Squeezing the best out of 2020 with London Speech Workshop
When life gives you lemons, make lemonade! SMB owner Emma Serlin from London Speech Workshop talks about finding success in times of adversity.
9 min read
Emma Serlin and her team of coaches at the London Speech Workshop are dedicated to empowering people from all walks of life to be more confident and effective communicators. When the coronavirus hit in March 2020, the small business had to find an alternative to face-to-face coaching. “When life gives you lemons, make lemonade”, is Emma’s motto - and lemonade she made!
Due to their dedication to adapting their business culture, leadership and product offering to the changing circumstances caused by the coronavirus pandemic of 2020, London Speech Workshop was nominated as one of the Most Adaptive Small Businesses of 2020.
Hi Emma, great to meet you! Congratulations to you and your team on being named one of the Most Adaptive Businesses of 2020. Could you tell our readers a bit about what your business does?
Thank you, it’s great to be recognised! Here at London Speech Workshop we offer communication courses that help people be more authentic, kind and empowered communicators in every area. We work with our clients providing tools for effective communication, from presentation skills to gravitas and authority to rapport building. We also work with non-native speakers who feel like their accent is getting in the way of their goals and progress, and we support them to develop a mastery over the language, so - accent or no accent - when they speak they are brilliant communicators in English.
“Our aim is to support people to be confident and empowered communicators in English, and to get rid of all the blocks that are in the way of achieving that.”
For the past 12 years, we’ve mostly provided one-to-one coaching and bespoke courses for companies. Our main areas of focus are:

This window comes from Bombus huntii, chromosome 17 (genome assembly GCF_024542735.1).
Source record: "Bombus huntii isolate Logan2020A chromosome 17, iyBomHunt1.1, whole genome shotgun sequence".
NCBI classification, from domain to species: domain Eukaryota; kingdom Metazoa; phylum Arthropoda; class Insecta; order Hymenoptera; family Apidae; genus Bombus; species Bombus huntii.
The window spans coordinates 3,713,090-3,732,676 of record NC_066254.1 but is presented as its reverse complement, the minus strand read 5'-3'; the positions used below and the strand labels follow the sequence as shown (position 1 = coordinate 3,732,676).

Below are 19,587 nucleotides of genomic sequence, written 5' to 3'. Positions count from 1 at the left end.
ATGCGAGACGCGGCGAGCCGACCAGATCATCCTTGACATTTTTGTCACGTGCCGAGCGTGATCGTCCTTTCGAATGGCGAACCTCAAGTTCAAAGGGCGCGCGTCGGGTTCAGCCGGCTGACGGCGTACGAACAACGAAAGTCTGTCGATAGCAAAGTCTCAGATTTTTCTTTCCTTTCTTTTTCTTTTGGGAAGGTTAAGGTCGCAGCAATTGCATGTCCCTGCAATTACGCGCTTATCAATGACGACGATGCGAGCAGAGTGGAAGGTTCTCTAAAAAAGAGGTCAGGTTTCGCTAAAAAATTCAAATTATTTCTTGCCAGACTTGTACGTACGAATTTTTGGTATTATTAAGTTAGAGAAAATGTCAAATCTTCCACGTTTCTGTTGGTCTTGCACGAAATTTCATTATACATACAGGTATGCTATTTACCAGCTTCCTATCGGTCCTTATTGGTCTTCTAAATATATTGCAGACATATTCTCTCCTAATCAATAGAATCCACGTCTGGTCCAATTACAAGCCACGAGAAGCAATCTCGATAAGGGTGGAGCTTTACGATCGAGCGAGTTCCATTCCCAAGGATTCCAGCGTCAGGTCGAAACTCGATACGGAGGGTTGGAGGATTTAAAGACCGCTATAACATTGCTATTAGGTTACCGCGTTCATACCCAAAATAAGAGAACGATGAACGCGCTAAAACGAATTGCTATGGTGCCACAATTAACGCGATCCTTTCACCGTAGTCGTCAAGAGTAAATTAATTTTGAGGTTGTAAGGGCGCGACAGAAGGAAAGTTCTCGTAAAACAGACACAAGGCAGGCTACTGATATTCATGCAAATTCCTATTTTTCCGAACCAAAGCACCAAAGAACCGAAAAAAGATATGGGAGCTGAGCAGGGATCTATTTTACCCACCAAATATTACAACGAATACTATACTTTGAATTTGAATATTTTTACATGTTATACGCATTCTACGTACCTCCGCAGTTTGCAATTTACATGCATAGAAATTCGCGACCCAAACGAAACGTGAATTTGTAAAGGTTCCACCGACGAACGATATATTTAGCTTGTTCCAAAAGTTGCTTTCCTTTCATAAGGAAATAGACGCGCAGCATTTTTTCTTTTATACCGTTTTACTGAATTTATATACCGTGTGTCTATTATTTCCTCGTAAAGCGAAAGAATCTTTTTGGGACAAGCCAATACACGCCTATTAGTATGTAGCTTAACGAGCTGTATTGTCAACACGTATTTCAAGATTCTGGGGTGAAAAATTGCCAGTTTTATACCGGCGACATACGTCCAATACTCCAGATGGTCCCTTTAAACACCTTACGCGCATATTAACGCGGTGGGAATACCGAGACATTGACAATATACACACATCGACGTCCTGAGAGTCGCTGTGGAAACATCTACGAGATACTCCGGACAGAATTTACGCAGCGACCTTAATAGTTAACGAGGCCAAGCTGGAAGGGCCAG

Accent softening - These courses help non-native speakers communicate more clearly and confidently, improving the sounds and intonation of their spoken English. Contrary to what the name might imply, we’re not actually helping people to get rid of their accent - that forms part of your personality! What we do care about, though, is helping to correct any pronunciation issues so that they don’t get in the way of effective communication. That is, end the end, what it’s all about: empowered communication.
Effective communication - Our effective communication courses provide simple tools for empowered, authentic, powerful and kind communication. It’s all about creating connection and engagement with your audience by working on your delivery, sound, body language and content. In these courses, we also delve into people’s personal values, their authenticity and their reason for speaking. We provide coaching for communicating in meetings, interrupting, giving feedback, active listening, building connection and authority. These are all tools that help people grow into the best communicator they can be.
Interview technique - These courses are all about making the right impression: walking into the room and owning the space. They help people understand what their value is and what their values are, and find synergy with the values of the company. The tools that we provide are very simple and accessible, but make an enormous impact. Our students get filmed before and after they learn a tool, so they can see the effects for themselves, which is very motivating and empowering.
Confident speaking for women - this is all about helping women build confidence, speak up in the boardroom and make use of their emotional intelligence. It teaches tools like playing small and big, vocal quality and presentation. I love this part of our offering and it benefits women greatly, especially in a professional environment.
How have you adapted your courses to the ‘distanced’ realities enforced on us by the pandemic this year?
Up until March 2020, we’d mostly done one-to-one coaching from our offices in central London or programmes for corporates in their office buildings. We’d never done much over Skype, and group courses had never worked out for us financially. But then, the pandemic hit.
It was in early March that my first coach said they didn’t feel comfortable coming in to work, and, of course, we took a warm and empathic approach to this. However, as the sheer scale of the situation unfolded, I realised it could become a real problem if none of my coaches wanted to meet face to face with their students anymore.
“When life gives you lemons, make lemonade - that’s my motto!”
Within seconds of thinking about it, I realised that this was a massive opportunity: we could now reach the whole world, as we were online! I drew up our masterclass packages and asked our Head of Marketing if we could market them internationally, targeting Dubai, Central Europe, America and beyond. I persuaded our client base to move onto Zoom - most people were up for it, and those who weren’t got refunds. As always, we wanted to prioritise kindness and service.